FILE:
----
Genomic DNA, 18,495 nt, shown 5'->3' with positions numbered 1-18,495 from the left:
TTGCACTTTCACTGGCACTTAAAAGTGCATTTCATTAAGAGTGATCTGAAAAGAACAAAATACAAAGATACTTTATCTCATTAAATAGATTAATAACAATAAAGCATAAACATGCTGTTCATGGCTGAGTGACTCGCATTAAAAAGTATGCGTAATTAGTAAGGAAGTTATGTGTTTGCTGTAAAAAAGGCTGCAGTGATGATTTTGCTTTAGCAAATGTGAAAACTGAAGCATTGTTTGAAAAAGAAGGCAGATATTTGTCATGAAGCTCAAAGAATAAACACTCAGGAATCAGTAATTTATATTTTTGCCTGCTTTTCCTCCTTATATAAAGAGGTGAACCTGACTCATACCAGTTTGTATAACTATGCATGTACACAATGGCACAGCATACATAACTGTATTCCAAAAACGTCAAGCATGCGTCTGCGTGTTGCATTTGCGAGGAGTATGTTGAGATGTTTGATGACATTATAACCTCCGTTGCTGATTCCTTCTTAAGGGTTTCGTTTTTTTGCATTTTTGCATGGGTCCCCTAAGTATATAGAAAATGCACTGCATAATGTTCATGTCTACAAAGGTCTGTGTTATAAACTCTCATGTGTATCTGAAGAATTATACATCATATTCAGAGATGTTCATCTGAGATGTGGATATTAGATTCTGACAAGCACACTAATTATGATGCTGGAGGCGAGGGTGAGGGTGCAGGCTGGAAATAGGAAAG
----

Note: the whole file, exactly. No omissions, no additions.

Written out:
Genomic DNA, 18,495 nt, shown 5'->3' with positions numbered 1-18,495 from the left:
TTGCACTTTCACTGGCACTTAAAAGTGCATTTCATTAAGAGTGATCTGAAAAGAACAAAATACAAAGATACTTTATCTCATTAAATAGATTAATAACAATAAAGCATAAACATGCTGTTCATGGCTGAGTGACTCGCATTAAAAAGTATGCGTAATTAGTAAGGAAGTTATGTGTTTGCTGTAAAAAAGGCTGCAGTGATGATTTTGCTTTAGCAAATGTGAAAACTGAAGCATTGTTTGAAAAAGAAGGCAGATATTTGTCATGAAGCTCAAAGAATAAACACTCAGGAATCAGTAATTTATATTTTTGCCTGCTTTTCCTCCTTATATAAAGAGGTGAACCTGACTCATACCAGTTTGTATAACTATGCATGTACACAATGGCACAGCATACATAACTGTATTCCAAAAACGTCAAGCATGCGTCTGCGTGTTGCATTTGCGAGGAGTATGTTGAGATGTTTGATGACATTATAACCTCCGTTGCTGATTCCTTCTTAAGGGTTTCGTTTTTTTGCATTTTTGCATGGGTCCCCTAAGTATATAGAAAATGCACTGCATAATGTTCATGTCTACAAAGGTCTGTGTTATAAACTCTCATGTGTATCTGAAGAATTATACATCATATTCAGAGATGTTCATCTGAGATGTGGATATTAGATTCTGACAAGCACACTAATTATGATGCTGGAGGCGAGGGTGAGGGTGCAGGCTGGAAATAGGAAAG